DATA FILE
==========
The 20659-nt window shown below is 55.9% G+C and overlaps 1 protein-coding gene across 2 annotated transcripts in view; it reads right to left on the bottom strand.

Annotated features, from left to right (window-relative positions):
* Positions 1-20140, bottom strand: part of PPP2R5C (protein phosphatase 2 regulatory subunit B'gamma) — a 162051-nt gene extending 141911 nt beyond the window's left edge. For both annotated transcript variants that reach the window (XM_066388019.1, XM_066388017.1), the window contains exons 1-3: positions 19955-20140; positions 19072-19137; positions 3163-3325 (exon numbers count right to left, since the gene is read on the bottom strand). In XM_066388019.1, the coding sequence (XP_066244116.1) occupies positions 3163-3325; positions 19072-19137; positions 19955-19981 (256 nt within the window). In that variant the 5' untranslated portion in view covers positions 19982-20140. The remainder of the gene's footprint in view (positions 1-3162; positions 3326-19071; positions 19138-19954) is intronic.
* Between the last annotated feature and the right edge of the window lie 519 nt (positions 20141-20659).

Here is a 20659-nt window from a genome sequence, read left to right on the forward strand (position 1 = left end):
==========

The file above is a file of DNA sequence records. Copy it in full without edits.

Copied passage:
The 20659-nt window shown below is 55.9% G+C and overlaps 1 protein-coding gene across 2 annotated transcripts in view; it reads right to left on the bottom strand.

Annotated features, from left to right (window-relative positions):
* Positions 1-20140, bottom strand: part of PPP2R5C (protein phosphatase 2 regulatory subunit B'gamma) — a 162051-nt gene extending 141911 nt beyond the window's left edge. For both annotated transcript variants that reach the window (XM_066388019.1, XM_066388017.1), the window contains exons 1-3: positions 19955-20140; positions 19072-19137; positions 3163-3325 (exon numbers count right to left, since the gene is read on the bottom strand). In XM_066388019.1, the coding sequence (XP_066244116.1) occupies positions 3163-3325; positions 19072-19137; positions 19955-19981 (256 nt within the window). In that variant the 5' untranslated portion in view covers positions 19982-20140. The remainder of the gene's footprint in view (positions 1-3162; positions 3326-19071; positions 19138-19954) is intronic.
* Between the last annotated feature and the right edge of the window lie 519 nt (positions 20141-20659).

Here is a 20659-nt window from a genome sequence, read left to right on the forward strand (position 1 = left end):